|P is for Practical|
You have asked an interesting question and I would like to interpolate a bit. The question is not:
You should be able to draw the 'big picture' of your approach on one page. This picture might be complex, but you should be able to point to it and explain what each part of the picture is supposed to do. This is the thing to focus on first.
The best way to draw this big picture is to use a whiteboard and iterate versions of it until you think it is perfect. Be sure to put your name and the date on the picture.
Now for the tricky part. You need to get the picture onto some paper. The best case is that you have a whiteboard with a printer attached to it. If you don't have that tricky bit of technology, transcribe the board by hand on to a sheet of paper in ink. When people see your architecture written in ink, they will be intimidated. This is good. You don't want some idiot rearranging your work for no good reason.
Then code like hell and make as quick and dirty a prototype as you can. Use real test data provided by your customers as a demo. Show it to your customers and have them tell you what they *really* wanted. When they ask, 'can it do this or that?' don't worry about how much effort different approaches will take. Just say "Sure, it can do that! The important thing is that's what you really need." Think through the implications with the customer as best you can, throwing caution to the wind. Keep a list of every single request for change.
These conversations with users will tax your ability to back off and see from the customer's point of view. Don't worry that minor changes may have major impact on your code. Don't try to defend your design decisions at this point, just try and see how the system could truly be improved.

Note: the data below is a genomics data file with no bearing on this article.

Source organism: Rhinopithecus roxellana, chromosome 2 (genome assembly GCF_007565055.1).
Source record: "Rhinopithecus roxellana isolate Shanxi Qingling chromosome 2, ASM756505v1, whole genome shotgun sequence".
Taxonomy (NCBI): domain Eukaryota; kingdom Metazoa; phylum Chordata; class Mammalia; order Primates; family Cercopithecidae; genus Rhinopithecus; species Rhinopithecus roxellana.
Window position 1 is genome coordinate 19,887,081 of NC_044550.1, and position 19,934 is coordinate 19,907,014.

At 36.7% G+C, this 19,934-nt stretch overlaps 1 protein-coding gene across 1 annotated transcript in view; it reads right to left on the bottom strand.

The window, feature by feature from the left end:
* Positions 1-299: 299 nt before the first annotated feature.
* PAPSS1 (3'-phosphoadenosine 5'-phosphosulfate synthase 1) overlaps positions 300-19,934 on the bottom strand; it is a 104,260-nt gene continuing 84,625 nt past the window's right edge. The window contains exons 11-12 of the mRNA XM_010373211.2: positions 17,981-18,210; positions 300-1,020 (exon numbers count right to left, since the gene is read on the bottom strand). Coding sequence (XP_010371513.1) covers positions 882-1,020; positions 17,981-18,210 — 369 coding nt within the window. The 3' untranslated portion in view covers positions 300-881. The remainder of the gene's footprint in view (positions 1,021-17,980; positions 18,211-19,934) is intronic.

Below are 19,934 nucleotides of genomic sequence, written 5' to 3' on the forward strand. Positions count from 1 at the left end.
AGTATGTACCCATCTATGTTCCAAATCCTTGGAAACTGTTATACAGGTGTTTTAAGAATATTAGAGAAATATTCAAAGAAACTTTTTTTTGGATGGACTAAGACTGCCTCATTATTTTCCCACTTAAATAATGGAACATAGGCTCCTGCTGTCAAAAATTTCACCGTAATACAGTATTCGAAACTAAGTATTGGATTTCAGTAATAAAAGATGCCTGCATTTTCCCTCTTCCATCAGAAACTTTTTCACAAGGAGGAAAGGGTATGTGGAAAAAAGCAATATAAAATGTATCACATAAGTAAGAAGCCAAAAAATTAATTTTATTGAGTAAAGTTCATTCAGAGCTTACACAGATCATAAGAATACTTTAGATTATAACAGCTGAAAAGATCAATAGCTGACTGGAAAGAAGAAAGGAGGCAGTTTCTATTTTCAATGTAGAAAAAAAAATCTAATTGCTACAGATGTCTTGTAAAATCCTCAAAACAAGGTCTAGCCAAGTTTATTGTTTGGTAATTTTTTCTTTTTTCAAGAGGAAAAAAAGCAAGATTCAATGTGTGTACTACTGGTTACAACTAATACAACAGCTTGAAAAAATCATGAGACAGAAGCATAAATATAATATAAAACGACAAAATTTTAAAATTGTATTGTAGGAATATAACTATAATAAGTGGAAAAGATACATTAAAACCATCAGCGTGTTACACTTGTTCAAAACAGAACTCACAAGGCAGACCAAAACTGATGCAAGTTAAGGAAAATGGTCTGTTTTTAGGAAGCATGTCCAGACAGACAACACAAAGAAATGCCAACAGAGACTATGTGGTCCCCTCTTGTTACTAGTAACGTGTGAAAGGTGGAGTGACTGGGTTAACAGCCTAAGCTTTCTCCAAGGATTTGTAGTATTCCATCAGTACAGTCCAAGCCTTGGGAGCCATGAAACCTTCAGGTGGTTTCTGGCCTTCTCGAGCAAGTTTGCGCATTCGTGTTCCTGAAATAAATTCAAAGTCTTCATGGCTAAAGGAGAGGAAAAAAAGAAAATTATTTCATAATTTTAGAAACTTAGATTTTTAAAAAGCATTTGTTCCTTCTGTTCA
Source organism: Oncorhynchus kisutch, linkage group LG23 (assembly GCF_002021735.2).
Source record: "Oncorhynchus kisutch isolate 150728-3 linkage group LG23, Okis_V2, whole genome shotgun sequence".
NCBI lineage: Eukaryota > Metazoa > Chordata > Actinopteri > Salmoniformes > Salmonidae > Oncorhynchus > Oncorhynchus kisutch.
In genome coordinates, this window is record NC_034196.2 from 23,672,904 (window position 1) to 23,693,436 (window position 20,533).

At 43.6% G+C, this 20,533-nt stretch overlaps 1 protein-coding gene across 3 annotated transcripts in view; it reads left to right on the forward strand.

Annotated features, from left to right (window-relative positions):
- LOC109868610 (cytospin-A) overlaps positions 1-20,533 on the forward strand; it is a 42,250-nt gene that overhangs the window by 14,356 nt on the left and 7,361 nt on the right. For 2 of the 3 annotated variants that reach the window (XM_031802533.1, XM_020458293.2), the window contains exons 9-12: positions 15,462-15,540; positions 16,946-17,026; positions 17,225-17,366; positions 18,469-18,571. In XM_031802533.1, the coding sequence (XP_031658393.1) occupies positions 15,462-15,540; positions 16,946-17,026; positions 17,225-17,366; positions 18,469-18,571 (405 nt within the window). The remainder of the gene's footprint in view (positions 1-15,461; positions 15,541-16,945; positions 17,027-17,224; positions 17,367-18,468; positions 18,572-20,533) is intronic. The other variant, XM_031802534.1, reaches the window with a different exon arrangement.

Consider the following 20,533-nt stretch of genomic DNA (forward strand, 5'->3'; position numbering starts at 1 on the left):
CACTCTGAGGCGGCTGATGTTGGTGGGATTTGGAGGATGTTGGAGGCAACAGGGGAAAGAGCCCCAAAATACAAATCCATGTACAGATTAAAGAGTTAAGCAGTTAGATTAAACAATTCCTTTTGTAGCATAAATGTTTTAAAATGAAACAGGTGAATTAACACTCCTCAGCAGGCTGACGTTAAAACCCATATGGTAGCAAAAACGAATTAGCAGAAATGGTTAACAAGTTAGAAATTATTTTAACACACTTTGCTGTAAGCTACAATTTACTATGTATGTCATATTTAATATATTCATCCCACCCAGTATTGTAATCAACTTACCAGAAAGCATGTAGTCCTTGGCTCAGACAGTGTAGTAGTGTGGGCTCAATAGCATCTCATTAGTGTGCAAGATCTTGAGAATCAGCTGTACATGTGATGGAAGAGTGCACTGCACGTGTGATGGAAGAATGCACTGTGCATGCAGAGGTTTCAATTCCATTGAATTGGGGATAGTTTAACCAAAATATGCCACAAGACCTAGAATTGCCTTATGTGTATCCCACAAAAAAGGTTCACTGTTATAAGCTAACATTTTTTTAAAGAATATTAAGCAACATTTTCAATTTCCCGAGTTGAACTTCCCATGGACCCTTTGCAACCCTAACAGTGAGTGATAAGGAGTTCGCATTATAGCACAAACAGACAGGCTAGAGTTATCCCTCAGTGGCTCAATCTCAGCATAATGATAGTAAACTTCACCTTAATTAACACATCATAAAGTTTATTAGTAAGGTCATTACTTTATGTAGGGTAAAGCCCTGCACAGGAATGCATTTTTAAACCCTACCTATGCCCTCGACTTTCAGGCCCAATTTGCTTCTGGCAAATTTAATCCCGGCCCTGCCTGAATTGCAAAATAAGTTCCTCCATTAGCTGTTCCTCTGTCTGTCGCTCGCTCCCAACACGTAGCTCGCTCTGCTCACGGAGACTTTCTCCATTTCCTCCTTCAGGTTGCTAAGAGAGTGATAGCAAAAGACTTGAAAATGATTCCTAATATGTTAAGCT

Next you have to decide if you can salvage your proto or if it is best to start over. Since it is your first big project, you'll probably need to start over. No big deal. Look at the big picture you drew. Is it still right? If it's wrong, don't fix it, file it under 'prototype' and redo the whole thing. You did it in ink anyway! Now, go through your list of changes and see if every single one of them is all fixed up in the new system. You might find that a few of the requests really don't make sense in the new system. Go back to your customers and see if these items can be worked out another way. Emphasize to the customers that you aren't looking for compromise, you're looking for the best solution possible. Not necessarily easy for you to implement, but at least possible for you to implement within your constraints.
This time you code it carefully. Use the advice given in the other responses to your question, especially using revision control and building test code. Use revision control from the start. Continually improve your coding practices throughout the development of the prototype. In the second version, back off and simplify your coding style a bit, using only things that worked well in the prototype. Don't get grandiose and try to solve a larger problem or use new untested techniques in the second system, instead solve the problem in a simple yet comprehensive way. You'll notice that the code gets larger and more complex as you add all the necessary error checking and handling of special cases, so start simple to keep the code from becoming too big of a mess.
Show it to the customer again. Find out if this system is better than the prototype. It might not be! You might want to iterate again, this time keeping true to your original vision. This isn't so much trouble; since you've coded the thing twice now, you're getting good at it!
To summarize, my advice is to draw nice system diagrams by hand. Build a proto, get feedback, start over. Understand the system from top to bottom and be able to sketch how it works at every level. Work hard and keep the design of the whole system fresh in your mind.
Imagine that your bosses' bosses' bosses' boss is coming to review your work one day. You have a wad of slideware about the system to show to the Big Cheese. The slides have been reviewed and sanitized for political correctness. But when you get to the meeting, the big boss says, "I've been looking at slides all day and I'm tired. Just draw me a picture of the system and explain to me how it works." You'll be able to think and draw on your feet while speaking clearly. That's looking good!
It should work perfectly the first time! - toma